Background. Postpartum family planning is an effective strategy for reducing maternal and childhood morbidity and mortality by preventing unintended pregnancy and short interpregnancy intervals. Despite the paramount advantages of long-acting reversible contraceptives (LARC), their uptake remains low in Ethiopia. Therefore, the aim of this study was to assess the uptake of immediate postpartum LARC methods and its associated factors among women who gave birth in Hawassa University Comprehensive Specialized Hospital, Hawassa city, Southern Ethiopia. Methods. An institution-based cross-sectional study was conducted among 418 eligible mothers who were in the immediate postpartum period. Data were collected using a pretested structured questionnaire before their discharge from the hospital and analyzed by using SPSS version 20. The statistical significance was declared at value less than 0.05. Results. The uptake LARCs among immediate postpartum mothers was 25.4%. The most commonly reported reasons for not using LARC were preference to start contraception after six weeks of delivery (43.3%) and the need to use other methods of contraception (26%). Having unplanned birth (AOR: 1.97; 95% CI: 1.04-3.71) and receiving family planning counselling on LARCs during the postpartum period (AOR: 21.1; 95% CI: 6.49-68.66) were factors significantly associated with immediate postpartum LARC use. Conclusion. Low utilization of immediate postpartum LARC uptake was found in the current study setting. There was increased utilization of immediate postpartum LARC among mothers who received family planning counselling during the postpartum period. Therefore, strengthening family planning counselling during the immediate postpartum period is crucial to enhance postpartum LARC use.

1. Introduction

Family planning is a highly effective public health intervention with the potential to reduce both maternal and newborn morbidity and mortality, yet the unmet need for modern contraceptives remained high. Postpartum family planning is the prevention of unintended and closely spaced pregnancies during the first twelve months following childbirth [1, 2]. Long-acting reversible contraception (LARC) methods, which include intrauterine devices (IUDs) and contraceptive implants, are the most effective reversible methods available to women, with failure rates of less than 1% [14]. According to the existing studies, non-LARC users were more than 22 times more likely to experience unintended pregnancy compared to their LARC counterparts as well; they do not require ongoing effort from the woman for long-term and effective use, and return of fertility is rapid after removal [16].

Postpartum women are among those with the greatest unmet need for family planning. Analysis of the Demographic Health Survey (DHS) of 27 countries including Ethiopia revealed that many postpartum women have a high unmet need for family planning (FP) during the first year after childbirth and they did not receive the service (3, 4, 9). However, the World Health Organization (WHO) recommends that waiting 24 months after birth before attempting the next pregnancy [7] can avert an estimated 30% of maternal deaths, and 10% of infant deaths [8] could greatly reduce maternal mortality and morbidity by 75%, unwanted pregnancies by two-thirds, and risks of abortion by 74% [1, 911].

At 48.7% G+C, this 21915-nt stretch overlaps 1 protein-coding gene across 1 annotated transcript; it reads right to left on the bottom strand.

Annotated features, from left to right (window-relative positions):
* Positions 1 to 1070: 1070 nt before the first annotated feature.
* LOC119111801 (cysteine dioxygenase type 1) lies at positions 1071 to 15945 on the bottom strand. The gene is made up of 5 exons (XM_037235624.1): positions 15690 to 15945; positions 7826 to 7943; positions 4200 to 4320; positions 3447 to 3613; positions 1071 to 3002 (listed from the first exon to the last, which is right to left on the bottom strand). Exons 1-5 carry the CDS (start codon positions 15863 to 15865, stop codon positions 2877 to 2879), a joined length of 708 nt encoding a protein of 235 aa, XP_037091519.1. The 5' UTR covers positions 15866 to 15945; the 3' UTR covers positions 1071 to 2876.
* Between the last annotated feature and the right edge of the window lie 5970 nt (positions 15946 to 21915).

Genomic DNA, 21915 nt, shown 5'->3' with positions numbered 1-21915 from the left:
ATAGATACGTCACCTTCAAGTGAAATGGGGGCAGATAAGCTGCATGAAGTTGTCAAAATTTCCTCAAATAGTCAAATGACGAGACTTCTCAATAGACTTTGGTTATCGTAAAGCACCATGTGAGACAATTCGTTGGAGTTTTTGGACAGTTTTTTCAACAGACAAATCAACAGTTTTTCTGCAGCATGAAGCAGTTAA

Analysis of DHS data from 21 low- and middle-income countries (LMIC) revealed that only 31% of all postpartum women used family planning [1214]. And the majority of these women used short-acting methods (51–96% of postpartum contraceptive users). According to this survey and multiple local studies, among women in their first two years postpartum in Ethiopia, only 20% were using methods of family planning, and the mix method was dominated by short-acting methods; few (12%) were using LARC and permanent methods, while a majority (85%) were using short-acting methods [1215].

Based on a few available studies, several factors that influence immediate postpartum LARC uptake have been reported. Having family planning counselling during ANC and the immediate postpartum period, level of education, partner support, and prior knowledge on LARC are among factors that increase the rate of utilization LARC while fear of side effects, use of other methods, desire to have more children, and opposition from a partner are some of the reasons mentioned to decline LARC use in the immediate postpartum period [13, 1522].

In Ethiopia, information and UpToDate evidence on the utilization of LARC during the immediate postpartum period are scarce. Therefore, the current study examined the uptake and factors that facilitate or impede the utilization of LARC among women in the immediate postpartum period at Hawassa University Comprehensive Specialized Hospital, Ethiopia.

2. Methods and Materials

2.1. Study Area, Design, and Populations

Institution based cross sectional study was conducted at Hawassa University Comprehensive Specialized Hospital, Hawassa City, Ethiopia, from January 1, 2019 to March 30, 2019. Hawassa City is situated at 273 KM south east to the capital of Ethiopia. All mothers who gave birth at Hawassa University Comprehensive Specialized Hospital (HUCSH) during the study period and in the immediate postpartum period were included in the current study.

2.2. Sample Size Determination and Sampling Technique